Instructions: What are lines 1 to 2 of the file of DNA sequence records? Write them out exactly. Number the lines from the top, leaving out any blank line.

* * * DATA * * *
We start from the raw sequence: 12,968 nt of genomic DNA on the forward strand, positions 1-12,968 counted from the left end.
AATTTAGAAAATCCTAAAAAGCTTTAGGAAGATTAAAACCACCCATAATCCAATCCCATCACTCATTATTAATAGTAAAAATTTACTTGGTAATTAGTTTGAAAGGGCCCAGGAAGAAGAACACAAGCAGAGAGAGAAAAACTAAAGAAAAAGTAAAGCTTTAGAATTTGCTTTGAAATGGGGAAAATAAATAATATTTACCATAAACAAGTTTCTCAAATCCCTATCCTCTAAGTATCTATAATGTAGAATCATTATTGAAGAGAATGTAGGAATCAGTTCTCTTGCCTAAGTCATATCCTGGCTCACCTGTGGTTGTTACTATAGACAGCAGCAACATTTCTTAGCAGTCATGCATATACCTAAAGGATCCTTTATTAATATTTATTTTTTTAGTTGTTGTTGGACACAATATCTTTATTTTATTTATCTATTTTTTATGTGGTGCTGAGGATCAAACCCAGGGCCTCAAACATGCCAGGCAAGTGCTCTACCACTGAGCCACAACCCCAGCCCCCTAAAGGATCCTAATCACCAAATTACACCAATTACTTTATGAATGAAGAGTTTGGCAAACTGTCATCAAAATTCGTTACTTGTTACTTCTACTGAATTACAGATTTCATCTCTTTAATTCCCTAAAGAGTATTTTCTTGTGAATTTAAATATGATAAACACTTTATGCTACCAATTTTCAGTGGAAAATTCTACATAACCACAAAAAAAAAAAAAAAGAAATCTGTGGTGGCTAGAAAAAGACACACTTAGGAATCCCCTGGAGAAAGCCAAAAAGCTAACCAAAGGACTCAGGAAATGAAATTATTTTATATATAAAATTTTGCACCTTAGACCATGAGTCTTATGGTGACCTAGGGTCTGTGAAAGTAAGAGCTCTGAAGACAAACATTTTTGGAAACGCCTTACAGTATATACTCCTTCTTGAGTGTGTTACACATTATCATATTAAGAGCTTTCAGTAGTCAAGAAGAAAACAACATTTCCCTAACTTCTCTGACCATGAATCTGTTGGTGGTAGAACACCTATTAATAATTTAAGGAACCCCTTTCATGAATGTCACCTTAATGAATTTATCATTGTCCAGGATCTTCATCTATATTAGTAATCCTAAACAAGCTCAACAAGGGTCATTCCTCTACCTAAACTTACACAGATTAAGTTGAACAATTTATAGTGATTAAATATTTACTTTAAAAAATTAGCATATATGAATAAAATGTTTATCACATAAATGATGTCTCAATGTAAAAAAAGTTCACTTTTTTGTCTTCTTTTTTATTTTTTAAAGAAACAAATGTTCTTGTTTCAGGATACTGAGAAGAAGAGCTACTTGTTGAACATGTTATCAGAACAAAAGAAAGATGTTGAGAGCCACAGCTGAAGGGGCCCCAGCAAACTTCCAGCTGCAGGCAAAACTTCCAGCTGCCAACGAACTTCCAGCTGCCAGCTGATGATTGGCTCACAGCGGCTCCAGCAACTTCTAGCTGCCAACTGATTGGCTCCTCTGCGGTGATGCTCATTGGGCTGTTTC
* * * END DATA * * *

We start from the raw sequence: 12,968 nt of genomic DNA on the forward strand, positions 1-12,968 counted from the left end.
AATTTAGAAAATCCTAAAAAGCTTTAGGAAGATTAAAACCACCCATAATCCAATCCCATCACTCATTATTAATAGTAAAAATTTACTTGGTAATTAGTTTGAAAGGGCCCAGGAAGAAGAACACAAGCAGAGAGAGAAAAACTAAAGAAAAAGTAAAGCTTTAGAATTTGCTTTGAAATGGGGAAAATAAATAATATTTACCATAAACAAGTTTCTCAAATCCCTATCCTCTAAGTATCTATAATGTAGAATCATTATTGAAGAGAATGTAGGAATCAGTTCTCTTGCCTAAGTCATATCCTGGCTCACCTGTGGTTGTTACTATAGACAGCAGCAACATTTCTTAGCAGTCATGCATATACCTAAAGGATCCTTTATTAATATTTATTTTTTTAGTTGTTGTTGGACACAATATCTTTATTTTATTTATCTATTTTTTATGTGGTGCTGAGGATCAAACCCAGGGCCTCAAACATGCCAGGCAAGTGCTCTACCACTGAGCCACAACCCCAGCCCCCTAAAGGATCCTAATCACCAAATTACACCAATTACTTTATGAATGAAGAGTTTGGCAAACTGTCATCAAAATTCGTTACTTGTTACTTCTACTGAATTACAGATTTCATCTCTTTAATTCCCTAAAGAGTATTTTCTTGTGAATTTAAATATGATAAACACTTTATGCTACCAATTTTCAGTGGAAAATTCTACATAACCACAAAAAAAAAAAAAAAGAAATCTGTGGTGGCTAGAAAAAGACACACTTAGGAATCCCCTGGAGAAAGCCAAAAAGCTAACCAAAGGACTCAGGAAATGAAATTATTTTATATATAAAATTTTGCACCTTAGACCATGAGTCTTATGGTGACCTAGGGTCTGTGAAAGTAAGAGCTCTGAAGACAAACATTTTTGGAAACGCCTTACAGTATATACTCCTTCTTGAGTGTGTTACACATTATCATATTAAGAGCTTTCAGTAGTCAAGAAGAAAACAACATTTCCCTAACTTCTCTGACCATGAATCTGTTGGTGGTAGAACACCTATTAATAATTTAAGGAACCCCTTTCATGAATGTCACCTTAATGAATTTATCATTGTCCAGGATCTTCATCTATATTAGTAATCCTAAACAAGCTCAACAAGGGTCATTCCTCTACCTAAACTTACACAGATTAAGTTGAACAATTTATAGTGATTAAATATTTACTTTAAAAAATTAGCATATATGAATAAAATGTTTATCACATAAATGATGTCTCAATGTAAAAAAAGTTCACTTTTTTGTCTTCTTTTTTATTTTTTAAAGAAACAAATGTTCTTGTTTCAGGATACTGAGAAGAAGAGCTACTTGTTGAACATGTTATCAGAACAAAAGAAAGATGTTGAGAGCCACAGCTGAAGGGGCCCCAGCAAACTTCCAGCTGCAGGCAAAACTTCCAGCTGCCAACGAACTTCCAGCTGCCAGCTGATGATTGGCTCACAGCGGCTCCAGCAACTTCTAGCTGCCAACTGATTGGCTCCTCTGCGGTGATGCTCATTGGGCTGTTTC